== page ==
- Division-I: D1 sports tend to be the larger schools with the most competitive athletes and are the ones we often think about when it comes to collegiate athletics, such as Alabama, Duke, Penn State, etc. These schools offer their student-athletes athletic scholarships which cover tuition, board, etc.
- Divison-II: Students at D2 colleges can still receive athletic scholarships, however they are often limited or smaller in dollar amount. DII schools are usually smaller institutions and include California State Schools and the reigning DII football champions Ferris State.
- Division III: D3 schools are athletically competitive, however do not offer athletic scholarships. This being said, many students do receive a merit-based scholarship to attend or need-based aid. This article is a great introduction to learning about some of the most competitive D-III athletic programs, who dominate more than just football.
There are also NAIA schools and junior colleges, both of which compete outside of the NCAA and can help a student-athlete develop athletically and academically in an effort to find a place in Division-I sports. These both prove to be a great option and a plethora of professional sports stars chose this route.
Understanding which of those three divisions is the right fit for you boils down to you priorities as an athlete. The first step would be understanding your level of athletic talent, and a more highly competitive athlete who knows they have the skills to be recruited at a DI level may want to focus on getting an athletic scholarship at such an institution.
Division-I through Division-III schools have all produced professional athletes, so it is your job to make the best of the resources provided to you at whatever institution you choose.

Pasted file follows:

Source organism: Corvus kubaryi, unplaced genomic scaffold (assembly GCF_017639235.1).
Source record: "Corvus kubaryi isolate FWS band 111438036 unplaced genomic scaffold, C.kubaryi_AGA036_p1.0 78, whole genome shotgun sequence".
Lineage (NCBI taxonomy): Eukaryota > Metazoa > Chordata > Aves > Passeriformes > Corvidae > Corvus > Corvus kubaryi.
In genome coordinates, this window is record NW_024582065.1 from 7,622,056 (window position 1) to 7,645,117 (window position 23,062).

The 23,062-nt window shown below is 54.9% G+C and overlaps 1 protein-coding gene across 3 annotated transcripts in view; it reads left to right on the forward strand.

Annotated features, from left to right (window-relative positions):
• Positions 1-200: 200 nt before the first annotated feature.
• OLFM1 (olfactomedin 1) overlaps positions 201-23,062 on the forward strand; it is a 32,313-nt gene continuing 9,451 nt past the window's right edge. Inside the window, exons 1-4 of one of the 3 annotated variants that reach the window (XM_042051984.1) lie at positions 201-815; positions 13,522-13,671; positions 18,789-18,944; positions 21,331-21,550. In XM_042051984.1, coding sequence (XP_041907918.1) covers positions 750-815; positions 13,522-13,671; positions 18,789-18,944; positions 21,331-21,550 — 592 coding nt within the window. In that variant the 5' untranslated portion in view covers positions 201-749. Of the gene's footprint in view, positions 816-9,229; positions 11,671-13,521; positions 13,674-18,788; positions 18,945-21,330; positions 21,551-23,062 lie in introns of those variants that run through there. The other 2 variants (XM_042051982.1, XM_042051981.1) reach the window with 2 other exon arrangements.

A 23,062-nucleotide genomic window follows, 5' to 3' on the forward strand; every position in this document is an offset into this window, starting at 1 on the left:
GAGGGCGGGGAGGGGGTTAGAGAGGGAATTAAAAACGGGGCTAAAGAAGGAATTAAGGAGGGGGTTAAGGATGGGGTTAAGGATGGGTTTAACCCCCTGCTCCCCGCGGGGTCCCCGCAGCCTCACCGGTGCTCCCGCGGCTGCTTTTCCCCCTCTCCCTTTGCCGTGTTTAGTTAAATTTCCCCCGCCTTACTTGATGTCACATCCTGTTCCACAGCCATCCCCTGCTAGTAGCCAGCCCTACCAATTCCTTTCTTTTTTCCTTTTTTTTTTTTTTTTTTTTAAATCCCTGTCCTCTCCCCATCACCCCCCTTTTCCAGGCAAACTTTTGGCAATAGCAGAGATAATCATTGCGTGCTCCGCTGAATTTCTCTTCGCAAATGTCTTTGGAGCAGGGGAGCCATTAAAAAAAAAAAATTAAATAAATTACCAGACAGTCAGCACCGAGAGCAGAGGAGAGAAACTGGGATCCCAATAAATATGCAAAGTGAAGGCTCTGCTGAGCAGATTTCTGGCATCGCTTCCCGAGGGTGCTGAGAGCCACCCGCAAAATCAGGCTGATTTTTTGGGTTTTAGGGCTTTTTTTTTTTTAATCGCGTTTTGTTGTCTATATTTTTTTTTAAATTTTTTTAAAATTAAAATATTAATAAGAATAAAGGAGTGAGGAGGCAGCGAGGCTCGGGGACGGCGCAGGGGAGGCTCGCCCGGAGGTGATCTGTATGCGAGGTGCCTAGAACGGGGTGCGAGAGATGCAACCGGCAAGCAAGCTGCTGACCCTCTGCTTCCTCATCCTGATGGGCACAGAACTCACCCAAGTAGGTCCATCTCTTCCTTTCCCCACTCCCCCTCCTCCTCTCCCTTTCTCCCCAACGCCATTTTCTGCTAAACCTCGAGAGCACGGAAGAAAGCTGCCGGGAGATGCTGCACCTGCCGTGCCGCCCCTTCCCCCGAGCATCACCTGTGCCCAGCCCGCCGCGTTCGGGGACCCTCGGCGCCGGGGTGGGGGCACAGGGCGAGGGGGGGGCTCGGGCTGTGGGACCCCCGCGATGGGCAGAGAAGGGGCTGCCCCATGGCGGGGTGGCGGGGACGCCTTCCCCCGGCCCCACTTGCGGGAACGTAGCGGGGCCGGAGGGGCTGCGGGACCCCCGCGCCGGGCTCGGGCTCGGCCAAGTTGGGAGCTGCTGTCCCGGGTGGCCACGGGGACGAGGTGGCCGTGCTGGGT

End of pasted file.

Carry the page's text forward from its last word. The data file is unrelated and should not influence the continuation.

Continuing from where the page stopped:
Another factor that may affect your choice is your commitment to playing the game long-term. If playing professionally is not something you plan to do, or if you want to prioritize academics over athletics, a DIII or DII school may be less of a time commitment. If playing on a big stage and getting noticed by scouts is important to you, consider choosing a DI school.
Pick A School That Is Just The Right Size And Can Support You
Different divisions of college athletics, as well as the size of the school also impacts the amount of money colleges have to invest in the school’s athletic facilities, support staff, and you as an athlete.
You should request a tour of the campus weight room, indoor practice facilities, physical therapy, locker rooms, and any other relevant areas to your training and competing. It may be a red flag if training areas look worn down. Remember, the health of your facility could impact your growth as an athlete and can help prevent injury while training.
Athletic support staff is also important in your growth as an athlete, student, and person. From athletic trainers, to emergency care, to the strength coaches and tutors, it is important to ensure that you have a group of people that have your back as you start this chapter of you journey.